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39 minutes ago, Argus said:

Everywhere China is active in the west, through sponsorship agreements, advertising or contracts you see Canadians frantically apologizing for them and trying to crush any criticism. See the reaction of Blizzard the other day, or even what happened last summer at an Ottawa dragonboat festival.

Those examples are very disgusting.  I can see if the companies themselves choose not to be criticizing their trading partner, but punishing customers is disgusting and is censorship.  We should not be extending China's state-censorship to our own people.

China has a growing subverted grip on this country and it needs to be stopped, from media & political control to foreign investment.

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6 hours ago, Zeitgeist said:

And I’m sure you think current US leadership is respected.  It’s not even there.  The US government executive branch is best known now for its sketchy dealings with Russia and Ukraine, as well as anti-democratic attempts at fascism.   Little soft power or credibility there.  You do have your hard power and now have to rely heavily on military and economic might to manipulate world affairs.   Not especially new, but certainly a few new mafia-boss type arrows in the quiver that would be right at home in Putin’s Russia. 

 

The U.S. has always relied on military and economic power...nothing new there.   The current U.S. administration is still respected more than Canada's on relative terms, and the key marker is China's different treatment/response to both.

 

Quote

I do agree that Trudeau has revealed himself as naive and hypocritical.  I also think Canada needs to rebuild hard power.  I’m not sure Scheer is tough enough to make this happen.  Nevertheless, Canada is seen as an enclave of freedom and democracy, certainly more progressive than the current US administration.  How you see Trudeau and Trump depends entirely on your political leanings.  My guess is this clown show continues for many years to come in both countries.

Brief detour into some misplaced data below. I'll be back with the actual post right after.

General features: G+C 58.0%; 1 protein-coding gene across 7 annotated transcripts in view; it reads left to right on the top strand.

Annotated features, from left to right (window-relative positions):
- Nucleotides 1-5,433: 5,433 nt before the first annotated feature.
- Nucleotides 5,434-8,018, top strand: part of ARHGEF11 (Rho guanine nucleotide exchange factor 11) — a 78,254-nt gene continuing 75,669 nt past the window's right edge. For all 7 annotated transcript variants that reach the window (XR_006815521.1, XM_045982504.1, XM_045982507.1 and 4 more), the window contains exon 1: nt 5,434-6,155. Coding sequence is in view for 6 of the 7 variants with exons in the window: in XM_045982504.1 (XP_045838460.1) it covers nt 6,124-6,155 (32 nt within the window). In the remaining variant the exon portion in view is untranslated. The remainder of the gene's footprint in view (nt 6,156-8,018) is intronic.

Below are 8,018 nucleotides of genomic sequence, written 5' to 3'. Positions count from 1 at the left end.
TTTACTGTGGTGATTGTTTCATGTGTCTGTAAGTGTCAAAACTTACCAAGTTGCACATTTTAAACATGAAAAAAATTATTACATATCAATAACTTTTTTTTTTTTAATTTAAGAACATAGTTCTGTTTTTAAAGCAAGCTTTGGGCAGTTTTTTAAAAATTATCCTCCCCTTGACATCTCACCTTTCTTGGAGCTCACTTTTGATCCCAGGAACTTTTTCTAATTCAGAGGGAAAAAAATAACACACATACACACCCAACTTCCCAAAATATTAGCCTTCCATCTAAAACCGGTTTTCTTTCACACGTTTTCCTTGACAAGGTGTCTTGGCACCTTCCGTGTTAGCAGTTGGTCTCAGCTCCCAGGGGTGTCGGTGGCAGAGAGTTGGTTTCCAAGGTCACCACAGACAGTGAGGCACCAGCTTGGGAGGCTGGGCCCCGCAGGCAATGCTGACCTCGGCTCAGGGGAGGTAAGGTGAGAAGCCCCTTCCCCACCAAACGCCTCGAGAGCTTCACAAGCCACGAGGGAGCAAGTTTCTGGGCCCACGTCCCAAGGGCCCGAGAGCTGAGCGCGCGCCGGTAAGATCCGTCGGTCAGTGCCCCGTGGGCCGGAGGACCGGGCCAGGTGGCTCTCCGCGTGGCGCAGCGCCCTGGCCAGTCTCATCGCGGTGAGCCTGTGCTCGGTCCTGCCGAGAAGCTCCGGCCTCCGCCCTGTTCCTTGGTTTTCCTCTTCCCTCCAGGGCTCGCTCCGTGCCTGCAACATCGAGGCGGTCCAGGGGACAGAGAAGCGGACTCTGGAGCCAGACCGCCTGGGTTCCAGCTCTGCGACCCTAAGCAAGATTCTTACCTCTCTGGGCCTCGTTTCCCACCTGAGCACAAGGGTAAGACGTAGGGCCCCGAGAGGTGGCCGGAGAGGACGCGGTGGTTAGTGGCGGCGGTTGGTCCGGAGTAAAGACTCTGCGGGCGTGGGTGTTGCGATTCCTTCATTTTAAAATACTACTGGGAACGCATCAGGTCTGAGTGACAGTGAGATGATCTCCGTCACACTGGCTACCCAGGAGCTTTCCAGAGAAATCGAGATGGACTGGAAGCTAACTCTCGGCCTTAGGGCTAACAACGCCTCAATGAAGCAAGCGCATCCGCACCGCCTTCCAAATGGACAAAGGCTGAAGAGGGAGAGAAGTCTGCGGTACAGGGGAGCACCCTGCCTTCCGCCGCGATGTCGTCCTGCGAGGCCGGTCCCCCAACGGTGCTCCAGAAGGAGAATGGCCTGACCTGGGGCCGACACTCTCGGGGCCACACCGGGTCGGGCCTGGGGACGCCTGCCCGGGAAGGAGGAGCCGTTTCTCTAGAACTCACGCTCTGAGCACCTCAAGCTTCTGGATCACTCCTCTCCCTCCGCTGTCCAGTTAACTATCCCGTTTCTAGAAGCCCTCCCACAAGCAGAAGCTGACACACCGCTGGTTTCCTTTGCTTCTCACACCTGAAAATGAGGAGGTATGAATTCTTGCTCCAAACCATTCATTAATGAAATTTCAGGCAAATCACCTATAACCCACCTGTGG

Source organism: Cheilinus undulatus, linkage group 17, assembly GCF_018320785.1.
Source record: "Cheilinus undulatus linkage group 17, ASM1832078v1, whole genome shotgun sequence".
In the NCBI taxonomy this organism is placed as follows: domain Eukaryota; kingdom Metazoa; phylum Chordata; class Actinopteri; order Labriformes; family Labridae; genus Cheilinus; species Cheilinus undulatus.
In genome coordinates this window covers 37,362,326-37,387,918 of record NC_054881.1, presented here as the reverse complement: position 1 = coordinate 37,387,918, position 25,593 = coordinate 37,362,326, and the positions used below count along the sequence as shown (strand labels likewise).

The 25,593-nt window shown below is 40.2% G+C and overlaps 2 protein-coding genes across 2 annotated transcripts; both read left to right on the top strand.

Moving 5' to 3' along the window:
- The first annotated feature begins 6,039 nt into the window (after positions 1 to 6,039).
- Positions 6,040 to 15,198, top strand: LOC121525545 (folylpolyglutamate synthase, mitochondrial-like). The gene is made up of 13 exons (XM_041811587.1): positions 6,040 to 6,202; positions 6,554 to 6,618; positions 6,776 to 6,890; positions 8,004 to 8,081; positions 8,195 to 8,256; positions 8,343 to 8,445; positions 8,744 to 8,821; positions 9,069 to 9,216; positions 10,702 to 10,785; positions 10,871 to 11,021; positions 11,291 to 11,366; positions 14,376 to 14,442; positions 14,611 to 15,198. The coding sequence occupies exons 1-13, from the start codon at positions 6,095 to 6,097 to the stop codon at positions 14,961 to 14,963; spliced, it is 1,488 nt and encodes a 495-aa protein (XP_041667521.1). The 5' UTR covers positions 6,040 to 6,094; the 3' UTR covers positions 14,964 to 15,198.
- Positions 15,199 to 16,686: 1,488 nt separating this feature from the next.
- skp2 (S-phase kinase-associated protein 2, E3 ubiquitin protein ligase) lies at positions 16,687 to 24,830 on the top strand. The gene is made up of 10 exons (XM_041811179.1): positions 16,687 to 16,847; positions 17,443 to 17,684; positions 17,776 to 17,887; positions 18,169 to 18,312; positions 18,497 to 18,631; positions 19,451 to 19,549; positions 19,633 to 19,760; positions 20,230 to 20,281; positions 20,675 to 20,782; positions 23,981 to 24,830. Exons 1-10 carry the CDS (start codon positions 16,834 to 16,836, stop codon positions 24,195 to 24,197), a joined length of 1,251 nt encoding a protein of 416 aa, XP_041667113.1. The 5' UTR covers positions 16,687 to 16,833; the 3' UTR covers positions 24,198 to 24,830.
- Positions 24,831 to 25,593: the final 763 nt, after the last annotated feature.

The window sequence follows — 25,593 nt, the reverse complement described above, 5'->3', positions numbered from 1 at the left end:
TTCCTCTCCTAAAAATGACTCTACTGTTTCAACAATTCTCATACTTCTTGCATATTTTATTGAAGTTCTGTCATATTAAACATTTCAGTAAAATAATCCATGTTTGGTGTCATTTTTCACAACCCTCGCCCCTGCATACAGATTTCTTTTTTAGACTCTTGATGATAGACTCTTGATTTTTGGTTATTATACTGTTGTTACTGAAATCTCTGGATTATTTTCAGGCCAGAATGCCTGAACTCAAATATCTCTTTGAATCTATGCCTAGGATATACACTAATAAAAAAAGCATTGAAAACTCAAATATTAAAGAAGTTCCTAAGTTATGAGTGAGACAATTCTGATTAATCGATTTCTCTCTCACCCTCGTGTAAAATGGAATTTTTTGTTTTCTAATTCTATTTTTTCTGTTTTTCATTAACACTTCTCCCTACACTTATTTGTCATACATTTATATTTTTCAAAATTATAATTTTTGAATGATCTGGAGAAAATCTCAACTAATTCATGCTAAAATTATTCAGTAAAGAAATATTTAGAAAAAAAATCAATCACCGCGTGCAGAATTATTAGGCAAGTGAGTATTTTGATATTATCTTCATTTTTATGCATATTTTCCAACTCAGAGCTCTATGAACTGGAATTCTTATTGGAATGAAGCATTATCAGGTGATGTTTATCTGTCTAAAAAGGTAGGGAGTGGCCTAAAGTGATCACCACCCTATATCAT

The U.S. is not just one administration...and neither is Canada, which now finds itself in decline for key foreign policy attributes since the 1990's.

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1 hour ago, bush_cheney2004 said:

 

The U.S. has always relied on military and economic power...nothing new there.   The current U.S. administration is still respected more than Canada's on relative terms, and the key marker is China's different treatment/response to both.

 

 

The U.S. is not just one administration...and neither is Canada, which now finds itself in decline for key foreign policy attributes since the 1990's.

Military and economic force are the US’s only cards left to play in China.  China fears the US, which may appear as respect.  The US has to rely on those forces now that there’s such cynicism about any higher ideas touted by US leadership.  Canada is more trustworthy than the US.  Mind you, that’s always been the case.  We never had  shadow CIA armies selling opium to fund wars.  

Edited by Zeitgeist

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Just now, Zeitgeist said:

Military and economic force are the US’s only cards left to play in China.  The US has to rely on those forces now that there’s such cynicism about any higher ideas touted by US leadership.  Canada is more trustworthy than the US.  Mind you, that’s always been the case.  We never had  shadow CIA armies selling opium to fund wars.  

 

Please...Canada also has a colonial history in China.

The U.S. has always relied on military and economic power, and Canada has taken advantage of that more than many other nations.

Canada is so "trustworthy", China treats it like a chew toy, not so the United States.

This thread is about what Canada should do about China, not what Canada should do about China by always depending on the United States.

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11 minutes ago, bush_cheney2004 said:

 

Please...Canada also has a colonial history in China.

The U.S. has always relied on military and economic power, and Canada has taken advantage of that more than many other nations.

Canada is so "trustworthy", China treats it like a chew toy, not so the United States.

This thread is about what Canada should do about China, not what Canada should do about China by always depending on the United States.

You’re the one who continues to see Canada in US terms and doesn’t appreciate the particularities of the Canada-China relationship. Bethune is a Canadian hero in China, recognized by Mao.  Until the Wawei affair, Canada and China were celebrating a mutual appreciation year.  British Columbia’s Chinese diaspora is on the scale of a small country and there are 300000 CanadianHong Kong dual citizens.  The Sino-Canadian relationship will outlast any regimes in either country.  Our Chinatowns are some of the largest.  Who knows what’s possible with the right Chinese leadership?